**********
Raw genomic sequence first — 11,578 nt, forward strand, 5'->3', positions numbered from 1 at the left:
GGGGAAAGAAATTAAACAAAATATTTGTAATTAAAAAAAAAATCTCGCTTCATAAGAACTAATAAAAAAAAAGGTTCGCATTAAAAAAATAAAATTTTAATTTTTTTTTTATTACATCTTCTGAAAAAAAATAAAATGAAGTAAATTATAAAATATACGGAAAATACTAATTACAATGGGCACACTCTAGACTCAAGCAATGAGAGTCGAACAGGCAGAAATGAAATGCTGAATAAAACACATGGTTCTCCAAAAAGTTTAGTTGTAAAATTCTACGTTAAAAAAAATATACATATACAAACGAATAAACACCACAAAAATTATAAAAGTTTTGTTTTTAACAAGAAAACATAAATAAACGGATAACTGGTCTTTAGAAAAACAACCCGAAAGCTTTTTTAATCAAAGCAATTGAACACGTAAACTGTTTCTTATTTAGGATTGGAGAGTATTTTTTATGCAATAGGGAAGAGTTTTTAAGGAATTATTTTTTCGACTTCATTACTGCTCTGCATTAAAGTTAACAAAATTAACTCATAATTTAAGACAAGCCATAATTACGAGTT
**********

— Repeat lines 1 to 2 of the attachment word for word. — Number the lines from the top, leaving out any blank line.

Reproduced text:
Raw genomic sequence first — 11,578 nt, forward strand, 5'->3', positions numbered from 1 at the left:
GGGGAAAGAAATTAAACAAAATATTTGTAATTAAAAAAAAAATCTCGCTTCATAAGAACTAATAAAAAAAAAGGTTCGCATTAAAAAAATAAAATTTTAATTTTTTTTTTATTACATCTTCTGAAAAAAAATAAAATGAAGTAAATTATAAAATATACGGAAAATACTAATTACAATGGGCACACTCTAGACTCAAGCAATGAGAGTCGAACAGGCAGAAATGAAATGCTGAATAAAACACATGGTTCTCCAAAAAGTTTAGTTGTAAAATTCTACGTTAAAAAAAATATACATATACAAACGAATAAACACCACAAAAATTATAAAAGTTTTGTTTTTAACAAGAAAACATAAATAAACGGATAACTGGTCTTTAGAAAAACAACCCGAAAGCTTTTTTAATCAAAGCAATTGAACACGTAAACTGTTTCTTATTTAGGATTGGAGAGTATTTTTTATGCAATAGGGAAGAGTTTTTAAGGAATTATTTTTTCGACTTCATTACTGCTCTGCATTAAAGTTAACAAAATTAACTCATAATTTAAGACAAGCCATAATTACGAGTT